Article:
More than 4 in 10 financial institutions responding to a Netwrix survey said their IT staffs were the biggest risk to cloud security. (Photo Illustration by Alex Wong/Getty Images)

Netwrix on Tuesday reported that 44% of financial institutions responding to its cloud security survey say their own IT staffs pose the biggest risk to data security in the cloud.

A follow-on to a report released earlier this year, this deep dive into the financial sector also found that 32% of financial organizations experienced accidental data leakage compared to the average of 25% in other verticals.

Dirk Schrader, vice president of security research at Netwrix, said organizations need to implement a zero-standing privilege approach in which elevated access rights are granted only when they are needed and only for as long as required.

“Cloud misconfigurations are another common reason for accidental data leakage,” said Schrader. “Therefore, security teams must continually monitor the integrity of their cloud configurations.”

Assuming the IT team has no malicious intentions, Shira Shamban, chief executive officer at Solvo, said IT creates risk in two ways: One is misconfiguration and human error risk — most security incidents in the cloud result of that. The second way they create risk is from phishing or other forms of credential theft.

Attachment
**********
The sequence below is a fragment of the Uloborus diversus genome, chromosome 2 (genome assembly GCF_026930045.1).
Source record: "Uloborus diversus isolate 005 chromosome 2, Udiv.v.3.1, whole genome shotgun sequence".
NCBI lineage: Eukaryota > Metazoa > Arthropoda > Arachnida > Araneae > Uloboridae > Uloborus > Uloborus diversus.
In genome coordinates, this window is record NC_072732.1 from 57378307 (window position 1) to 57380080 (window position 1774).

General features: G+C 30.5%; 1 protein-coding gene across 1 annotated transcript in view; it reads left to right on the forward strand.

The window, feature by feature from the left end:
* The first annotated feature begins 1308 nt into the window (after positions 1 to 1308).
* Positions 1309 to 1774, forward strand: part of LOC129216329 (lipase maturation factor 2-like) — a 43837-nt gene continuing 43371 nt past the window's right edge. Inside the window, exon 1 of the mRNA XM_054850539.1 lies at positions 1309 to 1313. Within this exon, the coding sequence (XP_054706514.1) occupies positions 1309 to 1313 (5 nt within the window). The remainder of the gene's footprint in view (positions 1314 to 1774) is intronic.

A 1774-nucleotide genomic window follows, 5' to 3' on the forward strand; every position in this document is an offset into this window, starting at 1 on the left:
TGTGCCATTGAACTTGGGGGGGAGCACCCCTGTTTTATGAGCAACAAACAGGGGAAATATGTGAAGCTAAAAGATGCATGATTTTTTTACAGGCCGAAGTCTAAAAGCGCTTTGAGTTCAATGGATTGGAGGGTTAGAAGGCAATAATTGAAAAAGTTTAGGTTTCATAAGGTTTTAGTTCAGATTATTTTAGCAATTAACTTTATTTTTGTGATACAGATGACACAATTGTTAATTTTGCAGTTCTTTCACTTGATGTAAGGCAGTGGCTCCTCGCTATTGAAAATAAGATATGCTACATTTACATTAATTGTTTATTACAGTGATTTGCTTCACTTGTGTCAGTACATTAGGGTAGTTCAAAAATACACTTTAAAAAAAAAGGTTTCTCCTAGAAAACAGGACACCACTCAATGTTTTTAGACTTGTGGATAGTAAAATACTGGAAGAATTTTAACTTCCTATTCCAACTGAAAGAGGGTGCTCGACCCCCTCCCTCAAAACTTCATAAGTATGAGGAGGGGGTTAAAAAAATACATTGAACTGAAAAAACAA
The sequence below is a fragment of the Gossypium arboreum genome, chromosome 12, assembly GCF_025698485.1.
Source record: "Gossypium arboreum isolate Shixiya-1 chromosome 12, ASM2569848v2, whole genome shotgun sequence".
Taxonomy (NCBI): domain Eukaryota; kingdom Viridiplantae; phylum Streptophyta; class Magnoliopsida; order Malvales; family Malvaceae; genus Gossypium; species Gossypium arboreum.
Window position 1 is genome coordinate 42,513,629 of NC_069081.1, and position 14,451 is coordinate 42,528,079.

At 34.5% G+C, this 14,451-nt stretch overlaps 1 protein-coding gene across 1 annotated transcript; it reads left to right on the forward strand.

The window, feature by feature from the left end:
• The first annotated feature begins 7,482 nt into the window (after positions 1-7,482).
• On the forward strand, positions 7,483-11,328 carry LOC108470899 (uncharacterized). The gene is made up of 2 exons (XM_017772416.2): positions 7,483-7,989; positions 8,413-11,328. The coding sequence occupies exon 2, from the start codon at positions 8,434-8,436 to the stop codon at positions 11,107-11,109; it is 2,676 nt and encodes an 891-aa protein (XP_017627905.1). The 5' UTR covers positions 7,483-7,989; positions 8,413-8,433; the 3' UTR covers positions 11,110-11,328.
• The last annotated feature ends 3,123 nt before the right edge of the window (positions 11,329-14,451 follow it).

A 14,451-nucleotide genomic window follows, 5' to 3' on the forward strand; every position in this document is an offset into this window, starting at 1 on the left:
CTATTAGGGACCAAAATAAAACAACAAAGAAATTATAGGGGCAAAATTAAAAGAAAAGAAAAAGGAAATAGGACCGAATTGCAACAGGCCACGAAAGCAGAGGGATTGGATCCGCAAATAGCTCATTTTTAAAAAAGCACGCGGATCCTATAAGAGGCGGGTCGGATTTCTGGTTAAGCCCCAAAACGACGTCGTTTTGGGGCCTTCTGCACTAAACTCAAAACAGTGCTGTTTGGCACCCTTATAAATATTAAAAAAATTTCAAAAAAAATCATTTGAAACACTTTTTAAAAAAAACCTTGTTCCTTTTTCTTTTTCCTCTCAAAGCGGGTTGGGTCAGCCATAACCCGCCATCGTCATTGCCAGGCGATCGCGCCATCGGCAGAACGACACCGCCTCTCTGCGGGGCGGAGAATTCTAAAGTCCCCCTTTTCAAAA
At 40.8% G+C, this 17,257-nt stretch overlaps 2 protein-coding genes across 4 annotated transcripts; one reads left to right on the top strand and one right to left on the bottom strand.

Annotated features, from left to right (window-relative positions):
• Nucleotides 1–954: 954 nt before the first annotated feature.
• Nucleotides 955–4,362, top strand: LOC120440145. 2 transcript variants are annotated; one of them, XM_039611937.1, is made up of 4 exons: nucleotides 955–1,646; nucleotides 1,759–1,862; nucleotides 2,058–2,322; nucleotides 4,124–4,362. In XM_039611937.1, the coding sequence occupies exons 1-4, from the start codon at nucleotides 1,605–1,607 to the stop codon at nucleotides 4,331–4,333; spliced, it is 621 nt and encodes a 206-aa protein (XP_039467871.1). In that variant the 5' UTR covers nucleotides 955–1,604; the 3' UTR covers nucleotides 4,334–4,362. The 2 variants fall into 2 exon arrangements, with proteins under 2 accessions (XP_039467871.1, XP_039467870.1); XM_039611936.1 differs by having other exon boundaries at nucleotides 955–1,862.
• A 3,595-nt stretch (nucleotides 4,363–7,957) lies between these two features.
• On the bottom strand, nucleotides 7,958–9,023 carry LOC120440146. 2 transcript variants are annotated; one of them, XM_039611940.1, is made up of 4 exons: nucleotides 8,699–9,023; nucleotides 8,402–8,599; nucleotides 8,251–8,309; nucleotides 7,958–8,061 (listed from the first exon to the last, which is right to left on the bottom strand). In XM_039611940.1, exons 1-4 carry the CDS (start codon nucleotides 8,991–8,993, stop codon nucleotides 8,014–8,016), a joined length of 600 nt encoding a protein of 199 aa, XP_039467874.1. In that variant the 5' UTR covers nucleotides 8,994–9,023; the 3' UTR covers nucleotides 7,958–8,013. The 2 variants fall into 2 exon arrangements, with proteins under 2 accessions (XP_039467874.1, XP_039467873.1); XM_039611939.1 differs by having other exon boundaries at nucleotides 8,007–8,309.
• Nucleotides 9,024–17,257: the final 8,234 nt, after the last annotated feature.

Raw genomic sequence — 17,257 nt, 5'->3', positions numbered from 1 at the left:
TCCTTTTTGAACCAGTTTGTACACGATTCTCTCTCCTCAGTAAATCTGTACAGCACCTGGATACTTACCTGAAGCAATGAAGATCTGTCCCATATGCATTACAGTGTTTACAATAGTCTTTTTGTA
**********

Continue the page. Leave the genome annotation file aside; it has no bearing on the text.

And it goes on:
“IT teams that handle sensitive financial information need to be prepared to handle these risks with an extra level of caution,” Shamban said. “Not only is data at risk, so is the potential health of a business when overaccess to data in the cloud becomes a compliance issue. Security and IT teams, in addition to third parties, platform owners, engineers, and anyone else that touches data in the cloud, must be in lock-step with the understanding that preventing data security risks is a business imperative and shared responsibility in today's market.”

Joseph Carson, chief security scientist and Advisory CISO at Delinea, added that the reason for breaches in the financial services industry over the past couple of years comes down to three factors: human behavior, identities and credentials, and vulnerabilities. 

“Today, most people are sharing more information via the cloud, ultimately causing them to face more exposure to attacks,” Carson said. “The goal is to compromise systems to commit financial fraud, or steal identities to access the company that the target was trusted to protect. When identities are stolen, it provides the attacker with the means to bypass the traditional security perimeter undetected.”